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Karabagh May Benefit From U.S. War on Iraq 03/26/2003
Karabagh May Benefit From U.S. War on Iraq

By Harut Sassounian
Publisher, The California Courier
 
While Armenia has cautiously backed peaceful international efforts to disarm
Iraq, Azerbaijan has decided to align itself more directly with the American
war effort, according to the published list of countries supporting the U.S.
President Aliyev, seeing America's willingness to shell out billions of
dollars to "the coalition of the willing," or more appropriately, "the
coalition of the wanting," is probably hoping to get his share of American
gratitude and generosity. Even though the war is still in its early stages
and no one can tell how it will end and what its consequences will be,
Aliyev may end up regretting one of the war's possible outcomes.
When the shooting stops, millions of Iraqis will be in need of immediate
humanitarian assistance. In addition, a large number of Iraqis may flee from
the country, as was the case in the aftermath of the 1991 Gulf War. Several
neighboring countries are already busy setting up tent cities to accommodate
the large number of refugees from Iraq.

Among those needing assistance will be the 20,000 or so Armenians living in
Iraq. The Armenian government and various Diaspora groups began making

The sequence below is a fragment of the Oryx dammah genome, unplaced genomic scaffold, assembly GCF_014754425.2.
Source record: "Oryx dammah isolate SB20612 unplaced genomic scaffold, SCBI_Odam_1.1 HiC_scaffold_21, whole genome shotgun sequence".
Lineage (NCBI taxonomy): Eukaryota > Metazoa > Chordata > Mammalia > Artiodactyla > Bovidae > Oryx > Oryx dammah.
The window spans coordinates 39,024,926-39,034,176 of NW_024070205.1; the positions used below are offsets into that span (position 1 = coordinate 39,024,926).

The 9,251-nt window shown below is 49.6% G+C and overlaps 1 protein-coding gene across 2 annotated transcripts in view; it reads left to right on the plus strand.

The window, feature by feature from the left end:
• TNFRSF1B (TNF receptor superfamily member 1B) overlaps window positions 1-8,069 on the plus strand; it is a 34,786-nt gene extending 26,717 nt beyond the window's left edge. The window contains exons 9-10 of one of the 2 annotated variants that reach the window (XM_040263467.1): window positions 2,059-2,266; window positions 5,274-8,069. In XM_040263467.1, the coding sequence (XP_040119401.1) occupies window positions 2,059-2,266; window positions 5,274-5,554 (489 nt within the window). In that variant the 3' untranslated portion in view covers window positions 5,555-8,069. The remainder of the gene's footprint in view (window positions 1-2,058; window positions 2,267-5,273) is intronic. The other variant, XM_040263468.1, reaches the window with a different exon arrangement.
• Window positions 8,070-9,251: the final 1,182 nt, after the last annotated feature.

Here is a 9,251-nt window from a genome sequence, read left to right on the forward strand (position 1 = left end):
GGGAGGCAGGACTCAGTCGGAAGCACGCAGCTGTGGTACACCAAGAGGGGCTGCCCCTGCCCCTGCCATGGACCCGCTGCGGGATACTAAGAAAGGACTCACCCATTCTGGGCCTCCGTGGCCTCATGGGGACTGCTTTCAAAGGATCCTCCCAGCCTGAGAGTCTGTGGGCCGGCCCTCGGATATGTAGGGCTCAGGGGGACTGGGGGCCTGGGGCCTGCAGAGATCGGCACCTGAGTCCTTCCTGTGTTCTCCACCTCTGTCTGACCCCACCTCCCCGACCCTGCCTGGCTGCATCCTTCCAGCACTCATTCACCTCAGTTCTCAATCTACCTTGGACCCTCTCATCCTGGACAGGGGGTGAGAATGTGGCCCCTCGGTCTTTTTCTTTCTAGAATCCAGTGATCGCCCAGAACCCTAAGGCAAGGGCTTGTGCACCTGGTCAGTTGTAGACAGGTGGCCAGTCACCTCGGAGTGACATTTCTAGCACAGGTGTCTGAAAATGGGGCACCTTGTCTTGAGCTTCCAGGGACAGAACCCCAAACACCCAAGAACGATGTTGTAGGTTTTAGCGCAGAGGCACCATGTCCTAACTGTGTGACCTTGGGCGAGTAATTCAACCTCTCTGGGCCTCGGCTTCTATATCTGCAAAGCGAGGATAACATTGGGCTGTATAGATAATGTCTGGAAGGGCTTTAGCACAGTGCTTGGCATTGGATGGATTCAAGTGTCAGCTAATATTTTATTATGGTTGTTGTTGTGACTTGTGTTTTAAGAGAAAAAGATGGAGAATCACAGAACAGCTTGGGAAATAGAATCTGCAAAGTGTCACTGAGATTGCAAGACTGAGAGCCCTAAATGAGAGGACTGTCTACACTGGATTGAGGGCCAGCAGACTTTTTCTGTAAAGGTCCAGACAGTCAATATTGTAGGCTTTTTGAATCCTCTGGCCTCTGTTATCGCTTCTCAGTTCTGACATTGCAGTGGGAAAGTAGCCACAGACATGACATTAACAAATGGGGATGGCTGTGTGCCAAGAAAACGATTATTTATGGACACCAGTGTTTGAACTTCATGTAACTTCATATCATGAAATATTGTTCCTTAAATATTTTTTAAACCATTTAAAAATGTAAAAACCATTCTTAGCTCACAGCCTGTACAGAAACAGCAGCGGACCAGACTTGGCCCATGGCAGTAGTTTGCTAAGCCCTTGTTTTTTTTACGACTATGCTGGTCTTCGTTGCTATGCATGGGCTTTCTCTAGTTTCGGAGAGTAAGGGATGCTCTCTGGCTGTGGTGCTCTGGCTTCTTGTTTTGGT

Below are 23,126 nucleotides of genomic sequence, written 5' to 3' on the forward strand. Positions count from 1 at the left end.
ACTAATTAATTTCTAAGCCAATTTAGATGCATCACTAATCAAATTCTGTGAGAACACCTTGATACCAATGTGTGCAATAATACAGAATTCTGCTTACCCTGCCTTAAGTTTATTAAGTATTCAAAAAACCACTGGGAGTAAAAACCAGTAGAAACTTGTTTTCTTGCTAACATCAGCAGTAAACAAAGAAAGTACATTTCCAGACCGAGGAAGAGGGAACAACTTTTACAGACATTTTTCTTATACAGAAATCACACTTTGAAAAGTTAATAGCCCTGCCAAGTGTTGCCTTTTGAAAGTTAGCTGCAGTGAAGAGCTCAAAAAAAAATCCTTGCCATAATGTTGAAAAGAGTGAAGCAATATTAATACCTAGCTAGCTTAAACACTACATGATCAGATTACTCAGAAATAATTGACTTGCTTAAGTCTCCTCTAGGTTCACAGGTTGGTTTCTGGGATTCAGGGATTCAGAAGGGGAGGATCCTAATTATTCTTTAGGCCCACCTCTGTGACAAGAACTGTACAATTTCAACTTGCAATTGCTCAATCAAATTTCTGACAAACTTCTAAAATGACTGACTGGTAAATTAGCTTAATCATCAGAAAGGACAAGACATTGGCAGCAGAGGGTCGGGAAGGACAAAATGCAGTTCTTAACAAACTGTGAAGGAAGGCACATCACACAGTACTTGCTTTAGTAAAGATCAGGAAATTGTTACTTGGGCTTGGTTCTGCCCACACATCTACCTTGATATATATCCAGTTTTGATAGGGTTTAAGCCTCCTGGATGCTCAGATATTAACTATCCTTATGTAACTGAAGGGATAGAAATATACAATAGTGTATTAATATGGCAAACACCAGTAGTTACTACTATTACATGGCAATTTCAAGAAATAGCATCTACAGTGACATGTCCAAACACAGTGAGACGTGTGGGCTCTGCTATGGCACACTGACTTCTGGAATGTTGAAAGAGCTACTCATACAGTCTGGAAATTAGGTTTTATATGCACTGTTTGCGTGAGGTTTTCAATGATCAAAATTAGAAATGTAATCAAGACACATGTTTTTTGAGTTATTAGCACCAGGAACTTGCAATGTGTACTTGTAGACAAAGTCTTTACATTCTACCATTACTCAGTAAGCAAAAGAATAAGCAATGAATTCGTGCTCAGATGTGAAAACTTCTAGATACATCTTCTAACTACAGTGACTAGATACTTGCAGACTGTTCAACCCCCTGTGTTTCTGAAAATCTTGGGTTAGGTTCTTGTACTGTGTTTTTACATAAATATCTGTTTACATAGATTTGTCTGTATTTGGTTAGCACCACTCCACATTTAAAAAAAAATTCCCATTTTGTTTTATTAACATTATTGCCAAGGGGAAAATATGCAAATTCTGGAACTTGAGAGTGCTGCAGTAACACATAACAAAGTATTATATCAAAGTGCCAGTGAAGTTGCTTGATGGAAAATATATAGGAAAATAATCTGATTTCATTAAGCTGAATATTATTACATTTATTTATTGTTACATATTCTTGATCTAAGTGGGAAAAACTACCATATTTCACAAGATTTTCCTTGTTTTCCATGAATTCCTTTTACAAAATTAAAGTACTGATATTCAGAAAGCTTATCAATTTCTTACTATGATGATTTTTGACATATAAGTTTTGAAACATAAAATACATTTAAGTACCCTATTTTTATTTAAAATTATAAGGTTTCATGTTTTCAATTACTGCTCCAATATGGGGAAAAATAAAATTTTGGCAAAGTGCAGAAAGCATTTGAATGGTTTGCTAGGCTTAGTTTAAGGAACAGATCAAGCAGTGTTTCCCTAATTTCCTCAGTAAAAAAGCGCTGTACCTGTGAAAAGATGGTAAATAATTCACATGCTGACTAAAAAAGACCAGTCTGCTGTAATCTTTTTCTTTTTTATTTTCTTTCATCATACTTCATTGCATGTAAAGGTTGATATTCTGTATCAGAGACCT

preparations last week to assist those who will remain in Iraq after the war
as well as those who might leave the country.
The Foreign Ministry of Armenia announced its readiness to issue visas and
admit all Armenian refugees from Iraq. The Ministry urged neighboring Iran
and Turkey to open transit routes from Iraq to allow Iraqi Armenians to seek
refuge in Armenia.

Given the Armenian government's meager resources, Armenia would not be able
to provide food and shelter, let alone employment for a large number of
refugees. An Armenian group called, "In Defense of Liberated Territories,"
however, seems to have found an ingenious solution. Since the government of
Karabagh is interested in increasing the Armenian population in its
territory, the group suggested that all Armenian refugees from Iraq be moved
to Karabagh where there is plenty of empty land. The international community
as well as the Armenian Diaspora could then provide the necessary funds to
meet the immediate needs of these refugees.

Should such a scenario develop, the President of Azerbaijan will not be a
happy man. Having supported the U.S. invasion of Iraq, Aliyev would find
himself in the ironic situation of inadvertently helping to increase the
Armenian population of Karabagh. This is one unintended consequence that,
Aliyev, despite all of his cunning, most probably did not foresee!
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